But renting has its downside, namely you do not own your home. The person who does own your home may opt to sell it, in which case you are not only rendered homeless, before you are so rendered, you get to have jillions of people tromp through "your" house for months on end. Worse, you get to deal with real estate agents for months on end. I am sure there are well-intentioned real estate agents in the world, and I'm sure that if you are reading this blog and you are a real estate agent, you are very nice and therefore should take no offense. But you are also about as common as a pacifist Al Qaeda member. Anyway. And of course you have to MOVE, something I hate more than almost anything else on the planet, more than the common cold, more than African dictators, more than Kay jewelry commercials, more than sushi (yes, I am a sophisticated, over educated urbanite who hates sushi so deal with it), more than daylight savings time. Moving makes me want to become a hippie and live in a field somewhere. HATE. IT.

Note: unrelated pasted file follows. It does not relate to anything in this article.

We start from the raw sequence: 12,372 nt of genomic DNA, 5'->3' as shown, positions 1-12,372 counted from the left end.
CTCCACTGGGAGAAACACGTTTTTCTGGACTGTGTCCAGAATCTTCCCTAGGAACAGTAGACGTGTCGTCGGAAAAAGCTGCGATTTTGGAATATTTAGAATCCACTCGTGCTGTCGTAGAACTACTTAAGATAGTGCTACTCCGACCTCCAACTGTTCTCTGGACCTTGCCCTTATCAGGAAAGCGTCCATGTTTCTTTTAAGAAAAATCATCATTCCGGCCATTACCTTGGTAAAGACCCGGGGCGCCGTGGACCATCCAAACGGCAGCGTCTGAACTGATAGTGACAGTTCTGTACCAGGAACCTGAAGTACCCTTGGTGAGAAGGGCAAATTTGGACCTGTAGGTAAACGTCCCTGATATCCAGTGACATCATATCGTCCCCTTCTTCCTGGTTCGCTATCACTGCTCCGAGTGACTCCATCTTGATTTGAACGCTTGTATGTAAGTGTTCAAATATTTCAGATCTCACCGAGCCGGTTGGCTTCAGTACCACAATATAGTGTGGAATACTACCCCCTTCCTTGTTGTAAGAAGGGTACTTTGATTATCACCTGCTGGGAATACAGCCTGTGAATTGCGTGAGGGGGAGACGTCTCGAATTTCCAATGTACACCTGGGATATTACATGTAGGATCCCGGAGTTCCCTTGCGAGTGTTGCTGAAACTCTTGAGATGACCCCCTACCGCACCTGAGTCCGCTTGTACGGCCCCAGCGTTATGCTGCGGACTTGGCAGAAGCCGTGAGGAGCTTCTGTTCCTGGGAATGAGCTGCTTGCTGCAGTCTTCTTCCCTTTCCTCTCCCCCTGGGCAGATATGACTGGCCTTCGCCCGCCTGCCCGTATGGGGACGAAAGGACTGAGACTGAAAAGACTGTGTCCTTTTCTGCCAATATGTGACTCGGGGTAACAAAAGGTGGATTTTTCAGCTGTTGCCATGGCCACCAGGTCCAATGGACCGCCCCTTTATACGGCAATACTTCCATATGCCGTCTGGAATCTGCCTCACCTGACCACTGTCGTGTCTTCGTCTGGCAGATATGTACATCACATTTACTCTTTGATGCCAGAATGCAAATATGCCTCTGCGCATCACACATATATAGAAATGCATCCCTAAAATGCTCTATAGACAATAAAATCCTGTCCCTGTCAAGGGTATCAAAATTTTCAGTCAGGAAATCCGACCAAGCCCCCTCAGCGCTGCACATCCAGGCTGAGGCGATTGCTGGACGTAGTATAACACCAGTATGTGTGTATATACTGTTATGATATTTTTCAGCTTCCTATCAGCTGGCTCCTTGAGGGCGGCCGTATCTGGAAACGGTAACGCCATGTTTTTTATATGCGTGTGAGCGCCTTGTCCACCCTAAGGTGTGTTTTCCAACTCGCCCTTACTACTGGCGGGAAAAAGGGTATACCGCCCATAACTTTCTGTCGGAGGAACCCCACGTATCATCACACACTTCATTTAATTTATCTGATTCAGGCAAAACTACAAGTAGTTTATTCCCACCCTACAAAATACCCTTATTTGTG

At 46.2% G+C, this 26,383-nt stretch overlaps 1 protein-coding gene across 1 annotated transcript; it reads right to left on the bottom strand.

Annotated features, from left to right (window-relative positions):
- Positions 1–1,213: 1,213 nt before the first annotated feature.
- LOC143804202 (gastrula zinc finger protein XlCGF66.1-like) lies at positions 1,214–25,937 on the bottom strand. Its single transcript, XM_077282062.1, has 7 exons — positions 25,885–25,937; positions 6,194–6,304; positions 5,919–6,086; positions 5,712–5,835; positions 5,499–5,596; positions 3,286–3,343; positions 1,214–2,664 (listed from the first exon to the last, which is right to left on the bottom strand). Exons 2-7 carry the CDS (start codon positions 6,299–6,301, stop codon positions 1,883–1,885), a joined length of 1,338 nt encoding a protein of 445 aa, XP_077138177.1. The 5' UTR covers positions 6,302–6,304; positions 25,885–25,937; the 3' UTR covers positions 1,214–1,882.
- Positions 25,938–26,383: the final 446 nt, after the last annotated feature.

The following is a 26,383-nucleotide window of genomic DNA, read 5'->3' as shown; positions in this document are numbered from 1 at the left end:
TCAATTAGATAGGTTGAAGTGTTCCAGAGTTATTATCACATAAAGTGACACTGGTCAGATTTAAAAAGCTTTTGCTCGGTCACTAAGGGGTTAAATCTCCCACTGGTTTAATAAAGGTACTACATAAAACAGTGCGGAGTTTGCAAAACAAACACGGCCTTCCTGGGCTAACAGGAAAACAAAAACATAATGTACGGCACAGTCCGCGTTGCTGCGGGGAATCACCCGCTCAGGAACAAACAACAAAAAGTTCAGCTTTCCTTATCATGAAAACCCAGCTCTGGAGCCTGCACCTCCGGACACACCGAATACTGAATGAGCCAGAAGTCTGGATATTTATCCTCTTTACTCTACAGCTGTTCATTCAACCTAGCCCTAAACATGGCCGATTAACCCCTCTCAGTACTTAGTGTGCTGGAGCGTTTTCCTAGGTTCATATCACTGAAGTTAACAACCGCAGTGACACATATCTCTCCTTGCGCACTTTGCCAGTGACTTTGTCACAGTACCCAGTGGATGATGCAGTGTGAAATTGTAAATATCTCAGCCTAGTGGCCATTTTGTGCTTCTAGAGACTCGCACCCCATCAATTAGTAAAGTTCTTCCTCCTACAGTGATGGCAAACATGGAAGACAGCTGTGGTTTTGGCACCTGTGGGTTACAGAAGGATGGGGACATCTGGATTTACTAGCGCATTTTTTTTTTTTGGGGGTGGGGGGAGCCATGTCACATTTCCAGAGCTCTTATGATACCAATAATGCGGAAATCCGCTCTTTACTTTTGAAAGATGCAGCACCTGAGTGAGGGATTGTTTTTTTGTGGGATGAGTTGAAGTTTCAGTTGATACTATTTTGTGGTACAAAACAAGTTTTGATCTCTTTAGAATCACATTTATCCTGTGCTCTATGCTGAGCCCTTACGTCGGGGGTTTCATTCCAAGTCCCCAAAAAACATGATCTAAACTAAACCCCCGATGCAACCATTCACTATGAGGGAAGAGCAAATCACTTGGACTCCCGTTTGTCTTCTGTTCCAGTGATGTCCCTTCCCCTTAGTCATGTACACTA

This is a situation we have found ourselves in twice now in the last few years. So when our landlady told us she was putting our house on the market, we decided to buy, even though my economist husband declares the bottom is still to come (fyi), and we would be better off, financially speaking, waiting until November 2010, when, he predicts, the economy will officially go from being in the crapper to being flushed into a sewage system before it begins its glorious re-ascent only this time without a trade imbalance with China because Americans have finally learned to save. At least that is what I have picked up from his frequent economic lectures. But I told him that while it might be good, financially speaking, to wait until November 2010, it would be much better, personally speaking, for him, to buy me a house in order to prevent the extra move, which could very easily be the move that finally sends me over the edge. Since motherhood has me already teetering on the edge as it is, he, being a smart man, decided this was an even greater risk than buying a house on the downward slope into a major economic collapse. So we headed out.